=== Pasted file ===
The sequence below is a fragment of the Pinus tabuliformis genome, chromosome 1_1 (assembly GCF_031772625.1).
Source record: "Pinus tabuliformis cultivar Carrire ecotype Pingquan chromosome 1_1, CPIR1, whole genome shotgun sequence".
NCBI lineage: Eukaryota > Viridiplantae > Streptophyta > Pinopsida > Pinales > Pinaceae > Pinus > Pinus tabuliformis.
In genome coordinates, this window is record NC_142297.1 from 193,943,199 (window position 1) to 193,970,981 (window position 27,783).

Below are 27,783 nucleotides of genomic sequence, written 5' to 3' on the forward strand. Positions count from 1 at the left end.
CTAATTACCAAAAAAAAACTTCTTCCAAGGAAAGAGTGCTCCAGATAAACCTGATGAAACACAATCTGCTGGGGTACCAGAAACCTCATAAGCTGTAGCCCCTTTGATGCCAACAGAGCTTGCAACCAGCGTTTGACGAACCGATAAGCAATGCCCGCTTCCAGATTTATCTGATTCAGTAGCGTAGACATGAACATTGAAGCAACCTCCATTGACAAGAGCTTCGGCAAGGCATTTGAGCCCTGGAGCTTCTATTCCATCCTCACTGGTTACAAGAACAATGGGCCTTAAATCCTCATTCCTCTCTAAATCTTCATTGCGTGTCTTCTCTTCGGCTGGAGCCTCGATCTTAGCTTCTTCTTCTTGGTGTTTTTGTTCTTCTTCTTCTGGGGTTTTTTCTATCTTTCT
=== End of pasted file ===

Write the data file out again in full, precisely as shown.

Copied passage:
The sequence below is a fragment of the Pinus tabuliformis genome, chromosome 1_1 (assembly GCF_031772625.1).
Source record: "Pinus tabuliformis cultivar Carrire ecotype Pingquan chromosome 1_1, CPIR1, whole genome shotgun sequence".
NCBI lineage: Eukaryota > Viridiplantae > Streptophyta > Pinopsida > Pinales > Pinaceae > Pinus > Pinus tabuliformis.
In genome coordinates, this window is record NC_142297.1 from 193,943,199 (window position 1) to 193,970,981 (window position 27,783).

Below are 27,783 nucleotides of genomic sequence, written 5' to 3' on the forward strand. Positions count from 1 at the left end.
CTAATTACCAAAAAAAAACTTCTTCCAAGGAAAGAGTGCTCCAGATAAACCTGATGAAACACAATCTGCTGGGGTACCAGAAACCTCATAAGCTGTAGCCCCTTTGATGCCAACAGAGCTTGCAACCAGCGTTTGACGAACCGATAAGCAATGCCCGCTTCCAGATTTATCTGATTCAGTAGCGTAGACATGAACATTGAAGCAACCTCCATTGACAAGAGCTTCGGCAAGGCATTTGAGCCCTGGAGCTTCTATTCCATCCTCACTGGTTACAAGAACAATGGGCCTTAAATCCTCATTCCTCTCTAAATCTTCATTGCGTGTCTTCTCTTCGGCTGGAGCCTCGATCTTAGCTTCTTCTTCTTGGTGTTTTTGTTCTTCTTCTTCTGGGGTTTTTTCTATCTTTCT